My truck reminded me this morning that colder evening temperatures means the loss of tire pressure. The cold causes your tires to contract and you’ll lose about 1 pound of air pressure for every 10 degree Fahrenheit drop in temperature. My vehicles have TPMS or Tire Pressure Monitoring Systems on them to warn you when your tire’s pressure goes below a set threshold. In my case they warn me when my pressure has dropped below 32 PSI (pounds per square inch). If your vehicle is not equipped with a monitoring system be sure to check your pressure yourself with a tire pressure gauge. These are cheap insurance and something any vehicle owner should have in their glove box. In any case you’ll need one to be sure you’ve put the appropriate amount of air in your vehicle.
Proper Tire Inflation
For the sake of completeness I’m going to walk through putting the appropriate amount of air in your tires. If you know your business here skip to the next section otherwise read on. Your vehicle should have a sticker located usually on the driver’s side door post, you’ll need to have your door open to see it. On the placard you’ll see recommended tire pressure for your front and rear tires. Often these will be the same but you should always use the recommended settings. You could also find the tire PSI recommendations in your owners manual.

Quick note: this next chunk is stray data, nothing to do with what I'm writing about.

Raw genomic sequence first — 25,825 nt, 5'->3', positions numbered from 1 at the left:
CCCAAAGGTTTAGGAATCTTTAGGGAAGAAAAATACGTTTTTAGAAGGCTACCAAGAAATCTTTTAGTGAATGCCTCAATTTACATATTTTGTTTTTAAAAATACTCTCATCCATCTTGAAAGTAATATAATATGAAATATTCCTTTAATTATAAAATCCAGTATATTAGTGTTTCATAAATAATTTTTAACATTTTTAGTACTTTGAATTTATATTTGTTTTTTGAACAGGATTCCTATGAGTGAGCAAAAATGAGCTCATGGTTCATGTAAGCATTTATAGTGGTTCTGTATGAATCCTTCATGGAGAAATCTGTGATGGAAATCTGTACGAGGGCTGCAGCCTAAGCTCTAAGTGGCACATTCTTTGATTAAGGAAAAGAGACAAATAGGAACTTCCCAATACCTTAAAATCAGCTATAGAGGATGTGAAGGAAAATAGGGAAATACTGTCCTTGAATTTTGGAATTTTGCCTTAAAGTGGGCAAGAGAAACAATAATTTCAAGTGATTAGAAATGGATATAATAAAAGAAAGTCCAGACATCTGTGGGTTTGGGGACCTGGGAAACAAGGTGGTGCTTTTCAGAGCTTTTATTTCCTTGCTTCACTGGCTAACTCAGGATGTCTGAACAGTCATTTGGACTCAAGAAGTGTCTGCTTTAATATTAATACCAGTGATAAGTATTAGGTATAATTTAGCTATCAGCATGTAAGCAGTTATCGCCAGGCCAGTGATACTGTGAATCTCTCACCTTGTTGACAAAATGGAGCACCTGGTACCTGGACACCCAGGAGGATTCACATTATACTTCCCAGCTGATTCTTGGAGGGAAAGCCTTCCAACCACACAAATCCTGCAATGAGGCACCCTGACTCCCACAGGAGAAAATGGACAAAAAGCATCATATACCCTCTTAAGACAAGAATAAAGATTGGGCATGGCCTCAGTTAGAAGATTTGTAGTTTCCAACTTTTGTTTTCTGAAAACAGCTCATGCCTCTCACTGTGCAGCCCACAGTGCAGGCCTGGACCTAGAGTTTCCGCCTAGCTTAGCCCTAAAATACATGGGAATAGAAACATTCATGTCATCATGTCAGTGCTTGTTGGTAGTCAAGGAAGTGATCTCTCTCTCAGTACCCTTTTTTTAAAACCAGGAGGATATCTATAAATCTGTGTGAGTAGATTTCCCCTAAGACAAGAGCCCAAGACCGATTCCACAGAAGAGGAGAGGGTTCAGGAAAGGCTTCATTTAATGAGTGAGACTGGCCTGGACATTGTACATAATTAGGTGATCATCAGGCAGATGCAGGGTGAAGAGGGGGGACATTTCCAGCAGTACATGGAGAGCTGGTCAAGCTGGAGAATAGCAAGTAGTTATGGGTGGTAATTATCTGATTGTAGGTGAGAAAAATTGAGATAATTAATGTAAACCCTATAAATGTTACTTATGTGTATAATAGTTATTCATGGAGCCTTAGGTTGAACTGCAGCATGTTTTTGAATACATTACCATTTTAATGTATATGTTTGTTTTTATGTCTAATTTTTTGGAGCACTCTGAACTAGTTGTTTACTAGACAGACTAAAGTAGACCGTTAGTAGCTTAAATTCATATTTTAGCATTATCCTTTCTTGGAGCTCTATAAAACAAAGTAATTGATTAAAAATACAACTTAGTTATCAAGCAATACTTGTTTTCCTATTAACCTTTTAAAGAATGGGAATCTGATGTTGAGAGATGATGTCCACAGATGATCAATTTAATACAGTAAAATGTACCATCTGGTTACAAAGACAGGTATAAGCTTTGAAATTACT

Now you just need to put the air in your tires. If you do not have an air compressor or tire pump at your current location head to a gas station where most will have some form of air system either free or for a few quarters. Add air to the tires a little at a time then check with your air gauge. If you overshot the PSI setting just let a little air out using the cap or just putting your gauge on partially to let a little air escape. That’s it.
Why Does Tire Pressure Matter?
You should need no more reason than safety. Having under-inflated tires can change the handling characteristics of your vehicle possibly causing an accident. Further you might be more likely to get a flat tire if your tires are under-inflated.
And less important but also something to consider is the impact to your gas mileage by having improperly inflated tires. According to the U.S. Department of Energy’s Fuel Economy Guide you lower your gas mileage by 0.3% for every 1 PSI drop below your recommended tire pressure. So as the mercury drops so does your gas mileage unless you keep your tires inflated properly.
Photo courtesy of david.nikonvscanon
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